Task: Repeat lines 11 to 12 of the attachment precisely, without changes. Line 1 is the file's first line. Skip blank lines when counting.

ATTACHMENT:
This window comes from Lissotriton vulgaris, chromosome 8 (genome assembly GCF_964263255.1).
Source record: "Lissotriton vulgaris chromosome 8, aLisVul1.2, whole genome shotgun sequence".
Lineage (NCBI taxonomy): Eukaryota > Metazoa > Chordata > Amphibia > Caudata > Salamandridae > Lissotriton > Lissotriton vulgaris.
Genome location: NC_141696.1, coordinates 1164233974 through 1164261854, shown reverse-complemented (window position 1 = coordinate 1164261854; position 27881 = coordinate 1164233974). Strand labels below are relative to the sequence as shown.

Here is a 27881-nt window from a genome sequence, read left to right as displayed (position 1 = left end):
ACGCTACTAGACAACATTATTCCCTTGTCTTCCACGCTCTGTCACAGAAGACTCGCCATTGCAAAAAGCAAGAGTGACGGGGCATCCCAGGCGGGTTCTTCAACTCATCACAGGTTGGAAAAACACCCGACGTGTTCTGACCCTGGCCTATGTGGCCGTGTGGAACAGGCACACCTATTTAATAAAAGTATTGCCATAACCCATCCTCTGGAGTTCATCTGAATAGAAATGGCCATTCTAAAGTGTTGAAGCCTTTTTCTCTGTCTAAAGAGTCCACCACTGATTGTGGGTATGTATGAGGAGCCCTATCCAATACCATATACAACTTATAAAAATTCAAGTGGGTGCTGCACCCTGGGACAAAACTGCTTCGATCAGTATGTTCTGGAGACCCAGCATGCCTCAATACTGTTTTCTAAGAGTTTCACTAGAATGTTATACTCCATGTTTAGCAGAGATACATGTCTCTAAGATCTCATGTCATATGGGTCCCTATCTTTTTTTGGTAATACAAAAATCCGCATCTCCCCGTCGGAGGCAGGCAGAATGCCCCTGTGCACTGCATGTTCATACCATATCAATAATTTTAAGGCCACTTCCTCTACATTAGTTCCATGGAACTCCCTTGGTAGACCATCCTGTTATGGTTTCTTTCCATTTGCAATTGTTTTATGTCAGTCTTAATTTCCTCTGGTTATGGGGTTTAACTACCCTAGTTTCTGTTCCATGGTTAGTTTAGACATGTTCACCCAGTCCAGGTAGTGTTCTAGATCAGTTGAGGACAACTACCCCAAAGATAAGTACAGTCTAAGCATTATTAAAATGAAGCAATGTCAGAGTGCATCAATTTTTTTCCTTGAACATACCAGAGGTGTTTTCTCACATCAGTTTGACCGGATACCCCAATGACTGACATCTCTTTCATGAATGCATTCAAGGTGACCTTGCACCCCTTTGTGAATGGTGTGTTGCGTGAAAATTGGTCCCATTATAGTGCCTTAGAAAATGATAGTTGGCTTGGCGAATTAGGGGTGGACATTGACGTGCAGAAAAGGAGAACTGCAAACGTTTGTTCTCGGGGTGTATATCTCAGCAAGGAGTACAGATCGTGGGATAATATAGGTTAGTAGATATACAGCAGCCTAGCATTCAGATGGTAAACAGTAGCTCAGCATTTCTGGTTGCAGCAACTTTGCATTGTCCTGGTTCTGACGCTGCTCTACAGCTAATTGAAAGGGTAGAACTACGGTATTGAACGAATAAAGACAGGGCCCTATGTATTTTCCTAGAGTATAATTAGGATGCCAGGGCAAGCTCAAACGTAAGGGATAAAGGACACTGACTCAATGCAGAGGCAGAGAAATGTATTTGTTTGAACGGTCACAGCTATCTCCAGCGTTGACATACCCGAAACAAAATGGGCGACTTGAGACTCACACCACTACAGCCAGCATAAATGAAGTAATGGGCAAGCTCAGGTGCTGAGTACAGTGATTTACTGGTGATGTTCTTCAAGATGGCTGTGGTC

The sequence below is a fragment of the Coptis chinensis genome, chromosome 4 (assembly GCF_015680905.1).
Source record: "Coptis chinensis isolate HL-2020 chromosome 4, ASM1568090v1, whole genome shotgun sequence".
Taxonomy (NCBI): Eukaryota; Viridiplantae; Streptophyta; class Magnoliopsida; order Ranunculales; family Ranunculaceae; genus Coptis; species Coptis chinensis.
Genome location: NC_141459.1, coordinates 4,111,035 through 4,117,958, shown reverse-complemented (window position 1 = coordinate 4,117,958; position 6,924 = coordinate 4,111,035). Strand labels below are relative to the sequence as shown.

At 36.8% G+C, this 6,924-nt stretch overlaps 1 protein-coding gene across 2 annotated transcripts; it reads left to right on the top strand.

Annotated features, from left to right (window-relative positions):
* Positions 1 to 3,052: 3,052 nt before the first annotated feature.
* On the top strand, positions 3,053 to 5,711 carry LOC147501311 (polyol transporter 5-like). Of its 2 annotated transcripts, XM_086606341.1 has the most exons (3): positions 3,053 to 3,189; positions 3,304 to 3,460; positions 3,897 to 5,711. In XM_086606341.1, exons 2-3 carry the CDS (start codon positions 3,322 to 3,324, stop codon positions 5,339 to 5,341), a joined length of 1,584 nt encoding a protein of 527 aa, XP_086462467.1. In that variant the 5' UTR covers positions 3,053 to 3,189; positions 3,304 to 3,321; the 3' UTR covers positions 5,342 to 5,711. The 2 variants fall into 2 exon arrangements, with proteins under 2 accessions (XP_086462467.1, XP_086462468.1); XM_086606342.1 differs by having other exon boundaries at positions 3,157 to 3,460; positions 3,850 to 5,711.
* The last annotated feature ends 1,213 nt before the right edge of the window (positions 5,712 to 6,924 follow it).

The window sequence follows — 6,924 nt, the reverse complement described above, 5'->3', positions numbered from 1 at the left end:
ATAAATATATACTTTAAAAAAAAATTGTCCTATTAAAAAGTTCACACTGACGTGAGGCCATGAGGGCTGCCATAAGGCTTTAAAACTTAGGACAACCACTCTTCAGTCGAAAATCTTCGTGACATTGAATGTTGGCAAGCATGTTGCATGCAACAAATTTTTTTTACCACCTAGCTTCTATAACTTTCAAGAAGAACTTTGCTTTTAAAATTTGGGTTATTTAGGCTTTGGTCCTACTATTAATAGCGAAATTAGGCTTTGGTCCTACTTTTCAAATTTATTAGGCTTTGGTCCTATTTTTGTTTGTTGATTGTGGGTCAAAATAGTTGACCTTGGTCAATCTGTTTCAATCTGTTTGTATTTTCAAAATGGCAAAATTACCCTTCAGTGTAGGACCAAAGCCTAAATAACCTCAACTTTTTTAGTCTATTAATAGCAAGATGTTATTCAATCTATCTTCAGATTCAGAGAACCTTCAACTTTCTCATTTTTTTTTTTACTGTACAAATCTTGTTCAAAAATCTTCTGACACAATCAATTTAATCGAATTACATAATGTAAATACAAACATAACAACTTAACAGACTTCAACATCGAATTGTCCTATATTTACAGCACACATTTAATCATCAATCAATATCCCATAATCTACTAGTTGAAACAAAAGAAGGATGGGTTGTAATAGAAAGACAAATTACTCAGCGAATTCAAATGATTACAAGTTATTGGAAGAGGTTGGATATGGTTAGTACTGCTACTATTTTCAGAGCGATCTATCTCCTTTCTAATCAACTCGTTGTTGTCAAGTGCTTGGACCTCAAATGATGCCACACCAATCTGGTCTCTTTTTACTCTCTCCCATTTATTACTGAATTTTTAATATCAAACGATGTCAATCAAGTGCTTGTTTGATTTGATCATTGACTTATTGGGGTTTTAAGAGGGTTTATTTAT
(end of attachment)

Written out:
At 36.8% G+C, this 6,924-nt stretch overlaps 1 protein-coding gene across 2 annotated transcripts; it reads left to right on the top strand.

Annotated features, from left to right (window-relative positions):